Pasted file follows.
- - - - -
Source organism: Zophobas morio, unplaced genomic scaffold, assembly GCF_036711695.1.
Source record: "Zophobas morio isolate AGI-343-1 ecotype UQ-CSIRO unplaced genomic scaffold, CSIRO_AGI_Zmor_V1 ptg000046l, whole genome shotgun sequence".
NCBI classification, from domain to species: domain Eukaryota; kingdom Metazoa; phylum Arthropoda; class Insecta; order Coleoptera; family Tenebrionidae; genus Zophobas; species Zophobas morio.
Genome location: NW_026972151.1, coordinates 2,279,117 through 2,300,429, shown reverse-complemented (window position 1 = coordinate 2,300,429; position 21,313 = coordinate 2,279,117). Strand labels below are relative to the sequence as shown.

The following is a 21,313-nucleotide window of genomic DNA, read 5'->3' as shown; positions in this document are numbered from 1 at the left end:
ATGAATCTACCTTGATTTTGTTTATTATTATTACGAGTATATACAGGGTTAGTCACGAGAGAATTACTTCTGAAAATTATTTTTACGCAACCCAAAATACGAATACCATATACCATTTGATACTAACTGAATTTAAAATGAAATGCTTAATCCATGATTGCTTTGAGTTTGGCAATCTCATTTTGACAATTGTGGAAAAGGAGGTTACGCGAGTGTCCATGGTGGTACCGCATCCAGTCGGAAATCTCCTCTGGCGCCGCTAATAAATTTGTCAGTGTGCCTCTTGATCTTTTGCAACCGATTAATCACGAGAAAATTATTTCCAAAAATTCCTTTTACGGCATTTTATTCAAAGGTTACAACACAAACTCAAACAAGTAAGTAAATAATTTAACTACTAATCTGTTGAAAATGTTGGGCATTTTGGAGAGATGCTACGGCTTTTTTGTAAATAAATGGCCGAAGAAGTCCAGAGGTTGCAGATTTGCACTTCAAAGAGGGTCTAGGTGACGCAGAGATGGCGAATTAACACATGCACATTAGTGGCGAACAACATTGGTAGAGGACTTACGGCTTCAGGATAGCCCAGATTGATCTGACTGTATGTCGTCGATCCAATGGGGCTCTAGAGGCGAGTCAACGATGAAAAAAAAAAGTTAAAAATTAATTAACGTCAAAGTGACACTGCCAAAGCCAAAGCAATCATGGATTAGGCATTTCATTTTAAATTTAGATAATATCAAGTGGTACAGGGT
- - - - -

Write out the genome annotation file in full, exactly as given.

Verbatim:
Source organism: Zophobas morio, unplaced genomic scaffold, assembly GCF_036711695.1.
Source record: "Zophobas morio isolate AGI-343-1 ecotype UQ-CSIRO unplaced genomic scaffold, CSIRO_AGI_Zmor_V1 ptg000046l, whole genome shotgun sequence".
NCBI classification, from domain to species: domain Eukaryota; kingdom Metazoa; phylum Arthropoda; class Insecta; order Coleoptera; family Tenebrionidae; genus Zophobas; species Zophobas morio.
Genome location: NW_026972151.1, coordinates 2,279,117 through 2,300,429, shown reverse-complemented (window position 1 = coordinate 2,300,429; position 21,313 = coordinate 2,279,117). Strand labels below are relative to the sequence as shown.

The following is a 21,313-nucleotide window of genomic DNA, read 5'->3' as shown; positions in this document are numbered from 1 at the left end:
ATGAATCTACCTTGATTTTGTTTATTATTATTACGAGTATATACAGGGTTAGTCACGAGAGAATTACTTCTGAAAATTATTTTTACGCAACCCAAAATACGAATACCATATACCATTTGATACTAACTGAATTTAAAATGAAATGCTTAATCCATGATTGCTTTGAGTTTGGCAATCTCATTTTGACAATTGTGGAAAAGGAGGTTACGCGAGTGTCCATGGTGGTACCGCATCCAGTCGGAAATCTCCTCTGGCGCCGCTAATAAATTTGTCAGTGTGCCTCTTGATCTTTTGCAACCGATTAATCACGAGAAAATTATTTCCAAAAATTCCTTTTACGGCATTTTATTCAAAGGTTACAACACAAACTCAAACAAGTAAGTAAATAATTTAACTACTAATCTGTTGAAAATGTTGGGCATTTTGGAGAGATGCTACGGCTTTTTTGTAAATAAATGGCCGAAGAAGTCCAGAGGTTGCAGATTTGCACTTCAAAGAGGGTCTAGGTGACGCAGAGATGGCGAATTAACACATGCACATTAGTGGCGAACAACATTGGTAGAGGACTTACGGCTTCAGGATAGCCCAGATTGATCTGACTGTATGTCGTCGATCCAATGGGGCTCTAGAGGCGAGTCAACGATGAAAAAAAAAAGTTAAAAATTAATTAACGTCAAAGTGACACTGCCAAAGCCAAAGCAATCATGGATTAGGCATTTCATTTTAAATTTAGATAATATCAAGTGGTACAGGGT